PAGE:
Bills by Rep. Rashida Tlaib, D-Mich., and Vice President Kamala Harris would give tax credits of $3,000 yearly to individuals and $6,000 to married couples even if they don’t have children and aren’t working. The Harris proposal would cost about $3 trillion over a decade. Sen. Mitt Romney, R-Utah, wants to provide a $3,000 to $4,200 yearly per-child benefit, even for stay-at-home parents, offsetting the cost by scrapping other programs and tax deductions.
“I think COVID made it more urgent and more politically feasible,” says Jonathan Morduch, an economist and professor of public policy at New York University who helped design a pilot in Compton, California.
Many believe that “Guaranteed income” has become more important for the nation’s gig economy which has resulted in a growing population of freelance and contract workers who don’t receive benefits and whose income fluctuates from week to week, Morduch says.
“What we saw was tremendous savvy in the way that people leveraged the money to either gain full-time employment or more security at home,” Castro Baker added.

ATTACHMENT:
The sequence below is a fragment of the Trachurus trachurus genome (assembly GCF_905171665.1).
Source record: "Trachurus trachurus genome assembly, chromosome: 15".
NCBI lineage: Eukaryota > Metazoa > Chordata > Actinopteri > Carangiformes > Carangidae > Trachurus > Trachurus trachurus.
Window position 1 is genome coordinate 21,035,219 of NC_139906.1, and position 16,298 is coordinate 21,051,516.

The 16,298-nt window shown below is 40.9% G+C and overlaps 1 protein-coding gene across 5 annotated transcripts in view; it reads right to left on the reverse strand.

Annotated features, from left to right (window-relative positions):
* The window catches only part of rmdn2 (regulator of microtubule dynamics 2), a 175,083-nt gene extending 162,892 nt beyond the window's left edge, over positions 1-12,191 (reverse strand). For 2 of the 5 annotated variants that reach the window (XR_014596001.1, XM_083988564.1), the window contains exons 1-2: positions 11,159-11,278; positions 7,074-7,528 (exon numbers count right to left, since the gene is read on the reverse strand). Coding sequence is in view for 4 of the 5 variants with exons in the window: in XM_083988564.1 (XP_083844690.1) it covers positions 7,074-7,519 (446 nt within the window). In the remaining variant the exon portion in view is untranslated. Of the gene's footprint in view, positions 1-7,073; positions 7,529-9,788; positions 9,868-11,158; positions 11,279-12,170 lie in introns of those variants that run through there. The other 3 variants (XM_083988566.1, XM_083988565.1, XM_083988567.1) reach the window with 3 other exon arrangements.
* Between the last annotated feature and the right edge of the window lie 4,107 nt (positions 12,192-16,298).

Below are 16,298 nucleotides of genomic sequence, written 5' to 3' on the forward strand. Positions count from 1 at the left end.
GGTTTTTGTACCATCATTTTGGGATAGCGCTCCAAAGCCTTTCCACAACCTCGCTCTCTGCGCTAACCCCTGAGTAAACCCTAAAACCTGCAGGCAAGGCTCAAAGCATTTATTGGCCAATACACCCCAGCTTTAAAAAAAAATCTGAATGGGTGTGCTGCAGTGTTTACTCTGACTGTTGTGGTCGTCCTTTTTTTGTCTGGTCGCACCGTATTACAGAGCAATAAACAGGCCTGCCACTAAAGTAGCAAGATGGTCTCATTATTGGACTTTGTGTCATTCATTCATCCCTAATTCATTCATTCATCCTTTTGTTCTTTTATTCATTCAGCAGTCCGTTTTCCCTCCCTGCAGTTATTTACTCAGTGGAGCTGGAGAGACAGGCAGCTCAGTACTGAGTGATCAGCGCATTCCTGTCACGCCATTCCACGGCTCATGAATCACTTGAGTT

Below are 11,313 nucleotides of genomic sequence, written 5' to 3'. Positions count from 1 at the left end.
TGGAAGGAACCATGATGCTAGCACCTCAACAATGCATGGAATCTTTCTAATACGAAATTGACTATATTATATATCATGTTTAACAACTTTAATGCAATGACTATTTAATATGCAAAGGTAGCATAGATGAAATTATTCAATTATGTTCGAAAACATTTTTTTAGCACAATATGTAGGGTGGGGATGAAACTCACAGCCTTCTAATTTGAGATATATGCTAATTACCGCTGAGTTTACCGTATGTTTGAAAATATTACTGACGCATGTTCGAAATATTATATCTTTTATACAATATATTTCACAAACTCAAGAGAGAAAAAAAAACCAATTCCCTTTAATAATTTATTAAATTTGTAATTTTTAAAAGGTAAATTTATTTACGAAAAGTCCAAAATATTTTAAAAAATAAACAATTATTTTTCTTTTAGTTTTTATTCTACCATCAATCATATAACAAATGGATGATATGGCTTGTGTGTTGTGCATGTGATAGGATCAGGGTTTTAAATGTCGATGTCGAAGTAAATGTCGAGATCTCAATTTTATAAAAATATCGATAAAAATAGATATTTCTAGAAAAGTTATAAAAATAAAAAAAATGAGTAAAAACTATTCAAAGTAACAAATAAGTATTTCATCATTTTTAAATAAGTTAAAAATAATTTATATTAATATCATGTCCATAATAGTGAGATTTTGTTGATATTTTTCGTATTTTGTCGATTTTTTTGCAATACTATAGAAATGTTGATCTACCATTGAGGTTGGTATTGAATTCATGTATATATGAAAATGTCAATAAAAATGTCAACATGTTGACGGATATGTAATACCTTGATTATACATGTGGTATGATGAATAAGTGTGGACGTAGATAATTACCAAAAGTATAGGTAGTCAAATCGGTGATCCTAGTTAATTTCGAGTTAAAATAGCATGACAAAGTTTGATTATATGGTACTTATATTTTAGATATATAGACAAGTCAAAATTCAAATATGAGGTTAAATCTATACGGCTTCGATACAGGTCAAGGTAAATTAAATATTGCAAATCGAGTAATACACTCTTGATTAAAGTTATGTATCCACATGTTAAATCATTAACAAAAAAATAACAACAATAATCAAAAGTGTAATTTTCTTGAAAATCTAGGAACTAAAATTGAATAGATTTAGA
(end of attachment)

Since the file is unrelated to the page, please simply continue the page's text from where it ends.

“The social safety net is frayed,” says Halah Ahmad, a vice president of PR and policy communications for the Jain Family Institute, which helps design guaranteed income programs and researches their effects. “It’s not meeting people’s needs, and people are falling through the cracks.” She says those failings exact a huge cost on society.
Last July, Jack Dorsey, the billionaire CEO of Twitter and Square, donated $3 million to help fund Mayors for a Guaranteed Income.
Critics argue that the social safety net (i.e., welfare, food stamps, disability, etc.) is the proper remedy for poverty, which afflicts 10.5% of Americans.
In contrast, Guaranteed income offers a disincentive to work and, since there are no strings attached, opens the door to misuse of the money for drugs or alcohol.
“If there’s a crack (in existing programs), we can fill the crack without giving away free money,” says Jon Coupal, head of the Howard Jarvis Taxpayers Association.
Matt Weidinger, a research fellow in poverty studies at the conservative American Enterprise Institute, says the proposals in Congress would largely reverse 1990s-era welfare changes that imposed work requirements on recipients and shrank welfare rolls.